The company had a contract with a utility to remove trees from power lines. Now, the company is preparing to go to Oklahoma to cut trees downed by an ice storm.
And he has another gig: mayor of Turkey Creek.
He didn’t intend to become mayor. He originally intended to run for a seat on the Turkey Creek Town Council. “When I got there, they informed me nobody qualified for mayor.”
He thought about it for a minute, and decided he would throw his hat in the ring for mayor, and no one else filed.
At the age of 23, he became the youngest mayor in Louisiana.
He said one of his biggest accomplishments has been hiring a new police chief, Shawn Eckhart. “He is doing a phenomenal job keeping the drugs out of our community. He has the experience and a lot of leadership skills.”
Phillip said like many other small, rural towns, Turkey Creek has had its share of the methamphetamine scourge among its population of 460 people.
The new chief has obtained vehicles and equipment that the department needed, Phillip said. But best of all, he said, the department now has 10 officers.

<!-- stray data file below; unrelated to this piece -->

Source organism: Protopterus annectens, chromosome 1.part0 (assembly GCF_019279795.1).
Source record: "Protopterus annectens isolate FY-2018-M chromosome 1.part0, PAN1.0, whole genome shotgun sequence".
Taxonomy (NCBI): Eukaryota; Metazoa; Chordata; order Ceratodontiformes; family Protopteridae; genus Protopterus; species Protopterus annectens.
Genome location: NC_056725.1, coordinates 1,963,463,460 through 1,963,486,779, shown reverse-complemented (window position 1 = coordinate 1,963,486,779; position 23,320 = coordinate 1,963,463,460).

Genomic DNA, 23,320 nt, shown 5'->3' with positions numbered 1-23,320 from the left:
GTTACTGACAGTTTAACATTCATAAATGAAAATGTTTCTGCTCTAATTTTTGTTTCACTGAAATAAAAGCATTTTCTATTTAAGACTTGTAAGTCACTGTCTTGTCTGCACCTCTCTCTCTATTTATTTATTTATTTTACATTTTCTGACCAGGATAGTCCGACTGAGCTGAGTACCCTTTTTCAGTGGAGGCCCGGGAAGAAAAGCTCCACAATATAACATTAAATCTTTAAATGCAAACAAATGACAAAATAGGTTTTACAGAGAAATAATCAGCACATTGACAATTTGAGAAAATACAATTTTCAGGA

So does this mean Turkey Creek has become more aggressive at enforcing speed limits?
“Some people would say that, yeah,” Phillip said with a grin.
But he said he wants to educate the public on driving safety. As the judge in mayor’s court, Phillip said he’s willing to give folks a break. “I’m not here to rake in all this money from people.”
He said the town’s water department not has a computerized system that allows customers to see how much water they’re using. “Somebody can tell if they flush a toilet at 2 in the morning.”
An automatic flushing system for the entire water department is keeping the water lines clear of stagnant water, he said, as the result of a grant to pay for it.
Phillip’s father-in-law, Quint West, is mayor of Pine Prairie, and he said that was one reason he decided to run for mayor. “I was able to see how much he was able to help his community.”
West was reelected unopposed in October for his second term.
Phillip said he and West are able to work together on issues affecting northern Evangeline Parish.
So between rebuilding the greenhouse operation, growing hemp, acquiring a tree business, and running the Town of Turkey Creek, Phillip is a busy man. But he said that’s just the way he likes it.
“I don’t like to stay idle and I don’t like being indoors. If I had to stay at a desk all day, I’d probably need medication. I really enjoy working manual labor. Pretty much everything, except painting.”
His wife, Lynee, is studying at Louisiana College to become a nurse.
Phillip said he doesn’t work on Sundays. “Sunday is for church and lunch with the family.”
He said he wants to foster a good working environment for his employees.
“We try to encourage a good Christian work environment.”